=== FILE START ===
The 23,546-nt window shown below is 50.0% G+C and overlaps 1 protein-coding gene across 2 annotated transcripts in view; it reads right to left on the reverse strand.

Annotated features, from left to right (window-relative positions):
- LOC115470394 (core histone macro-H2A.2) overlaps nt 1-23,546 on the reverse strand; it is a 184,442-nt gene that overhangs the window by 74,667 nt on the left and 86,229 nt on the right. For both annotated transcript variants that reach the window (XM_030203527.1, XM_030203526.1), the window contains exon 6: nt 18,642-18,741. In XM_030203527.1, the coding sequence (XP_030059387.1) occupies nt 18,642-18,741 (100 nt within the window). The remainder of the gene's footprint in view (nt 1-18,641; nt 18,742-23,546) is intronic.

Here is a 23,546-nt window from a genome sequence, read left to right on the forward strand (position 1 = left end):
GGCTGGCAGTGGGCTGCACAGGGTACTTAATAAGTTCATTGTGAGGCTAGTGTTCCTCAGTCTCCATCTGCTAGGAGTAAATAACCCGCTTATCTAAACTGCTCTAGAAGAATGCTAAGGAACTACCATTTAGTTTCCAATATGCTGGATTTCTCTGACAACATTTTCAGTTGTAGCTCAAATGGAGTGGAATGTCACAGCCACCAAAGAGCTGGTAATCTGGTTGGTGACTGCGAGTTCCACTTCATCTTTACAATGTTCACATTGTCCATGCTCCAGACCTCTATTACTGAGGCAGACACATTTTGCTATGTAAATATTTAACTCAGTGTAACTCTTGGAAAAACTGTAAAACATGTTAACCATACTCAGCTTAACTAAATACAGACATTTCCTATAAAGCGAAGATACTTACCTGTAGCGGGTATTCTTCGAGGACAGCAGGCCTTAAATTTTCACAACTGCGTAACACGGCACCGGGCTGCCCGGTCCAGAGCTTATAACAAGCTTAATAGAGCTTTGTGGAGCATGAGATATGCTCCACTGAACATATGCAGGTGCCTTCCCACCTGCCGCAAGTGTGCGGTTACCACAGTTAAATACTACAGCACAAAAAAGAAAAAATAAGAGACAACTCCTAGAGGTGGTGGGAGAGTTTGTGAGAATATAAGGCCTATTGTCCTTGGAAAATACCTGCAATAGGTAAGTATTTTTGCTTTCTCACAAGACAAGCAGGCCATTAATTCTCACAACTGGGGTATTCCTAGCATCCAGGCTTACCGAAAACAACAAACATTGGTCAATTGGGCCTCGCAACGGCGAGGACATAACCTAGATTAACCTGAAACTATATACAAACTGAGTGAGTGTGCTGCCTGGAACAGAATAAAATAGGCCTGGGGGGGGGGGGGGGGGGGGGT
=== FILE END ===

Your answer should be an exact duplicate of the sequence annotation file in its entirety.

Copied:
The 23,546-nt window shown below is 50.0% G+C and overlaps 1 protein-coding gene across 2 annotated transcripts in view; it reads right to left on the reverse strand.

Annotated features, from left to right (window-relative positions):
- LOC115470394 (core histone macro-H2A.2) overlaps nt 1-23,546 on the reverse strand; it is a 184,442-nt gene that overhangs the window by 74,667 nt on the left and 86,229 nt on the right. For both annotated transcript variants that reach the window (XM_030203527.1, XM_030203526.1), the window contains exon 6: nt 18,642-18,741. In XM_030203527.1, the coding sequence (XP_030059387.1) occupies nt 18,642-18,741 (100 nt within the window). The remainder of the gene's footprint in view (nt 1-18,641; nt 18,742-23,546) is intronic.

Here is a 23,546-nt window from a genome sequence, read left to right on the forward strand (position 1 = left end):
GGCTGGCAGTGGGCTGCACAGGGTACTTAATAAGTTCATTGTGAGGCTAGTGTTCCTCAGTCTCCATCTGCTAGGAGTAAATAACCCGCTTATCTAAACTGCTCTAGAAGAATGCTAAGGAACTACCATTTAGTTTCCAATATGCTGGATTTCTCTGACAACATTTTCAGTTGTAGCTCAAATGGAGTGGAATGTCACAGCCACCAAAGAGCTGGTAATCTGGTTGGTGACTGCGAGTTCCACTTCATCTTTACAATGTTCACATTGTCCATGCTCCAGACCTCTATTACTGAGGCAGACACATTTTGCTATGTAAATATTTAACTCAGTGTAACTCTTGGAAAAACTGTAAAACATGTTAACCATACTCAGCTTAACTAAATACAGACATTTCCTATAAAGCGAAGATACTTACCTGTAGCGGGTATTCTTCGAGGACAGCAGGCCTTAAATTTTCACAACTGCGTAACACGGCACCGGGCTGCCCGGTCCAGAGCTTATAACAAGCTTAATAGAGCTTTGTGGAGCATGAGATATGCTCCACTGAACATATGCAGGTGCCTTCCCACCTGCCGCAAGTGTGCGGTTACCACAGTTAAATACTACAGCACAAAAAAGAAAAAATAAGAGACAACTCCTAGAGGTGGTGGGAGAGTTTGTGAGAATATAAGGCCTATTGTCCTTGGAAAATACCTGCAATAGGTAAGTATTTTTGCTTTCTCACAAGACAAGCAGGCCATTAATTCTCACAACTGGGGTATTCCTAGCATCCAGGCTTACCGAAAACAACAAACATTGGTCAATTGGGCCTCGCAACGGCGAGGACATAACCTAGATTAACCTGAAACTATATACAAACTGAGTGAGTGTGCTGCCTGGAACAGAATAAAATAGGCCTGGGGGGGGGGGGGGGGGGGGGT